In practice, it is easiest if you perform all of the required steps when you first create your Oracle ADF application, because Oracle JDeveloper 11g will configure some settings for you (such as automatically creating your Oracle ADF Faces pages in XML format).

Step 1: Creating a Sample Application Model Layer

To demonstrate how to configure and test end user customizations, I’ll be using a simple application. In order to develop and run the sample application, you’ll need access to an Oracle Database with the HR sample schema installed. (You can download Oracle Database Express Edition (XE), a free version of the Oracle Database, here. ) First, you’ll create the application and create some default Oracle ADF Business Components. Then, before you create any Oracle ADF Faces pages, you’ll configure the application to support customization. Finally, you’ll create and test some customizable pages. You can either follow the summary steps below to create the application, or you can download the sample app. If you’d like to create the application on your own, follow these steps (I assume you have had some basic Oracle JDeveloper 11g experience, and as such, I will show you the abbreviated steps):

  1. Create a new Fusion Web Application (ADF) by selecting New from Oracle JDeveloper 11g’s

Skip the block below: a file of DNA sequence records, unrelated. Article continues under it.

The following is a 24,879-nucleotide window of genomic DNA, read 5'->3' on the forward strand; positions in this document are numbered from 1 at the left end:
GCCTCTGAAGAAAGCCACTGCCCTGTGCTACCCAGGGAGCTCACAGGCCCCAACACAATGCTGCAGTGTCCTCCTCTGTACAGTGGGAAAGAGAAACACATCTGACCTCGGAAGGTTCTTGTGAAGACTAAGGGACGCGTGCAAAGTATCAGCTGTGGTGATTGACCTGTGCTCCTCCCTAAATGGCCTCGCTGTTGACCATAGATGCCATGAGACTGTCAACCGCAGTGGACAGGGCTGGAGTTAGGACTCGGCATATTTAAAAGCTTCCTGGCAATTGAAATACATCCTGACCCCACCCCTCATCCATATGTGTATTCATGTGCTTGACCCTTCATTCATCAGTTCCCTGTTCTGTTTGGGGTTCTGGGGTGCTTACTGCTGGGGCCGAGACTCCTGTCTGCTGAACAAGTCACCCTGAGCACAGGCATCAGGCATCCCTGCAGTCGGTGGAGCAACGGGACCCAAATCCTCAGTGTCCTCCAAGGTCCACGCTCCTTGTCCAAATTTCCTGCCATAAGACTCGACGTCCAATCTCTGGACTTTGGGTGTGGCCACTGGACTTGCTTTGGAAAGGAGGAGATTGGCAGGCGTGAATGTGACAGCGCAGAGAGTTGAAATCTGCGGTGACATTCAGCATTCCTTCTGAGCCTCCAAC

File menu and selecting the appropriate option in the New Gallery:

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    Figure 2 Creating a new Fusion Web Application

    Specify a name for the application and accept all of the defaults to complete the application creation.

  2. Right-click the Model project, select New, and invoke the Business Components from Tables wizard. Create a database connection to the HR sample schema and create the following Oracle ADF Business Components:
    1. An entity object for the EMPLOYEES table
    2. An updatable view object based upon the EMPLOYEES entity object
    3. No read-only view objects (just click Next in that step of the wizard)
    4. A default application module (you can click Finish once you reach this step of the wizard)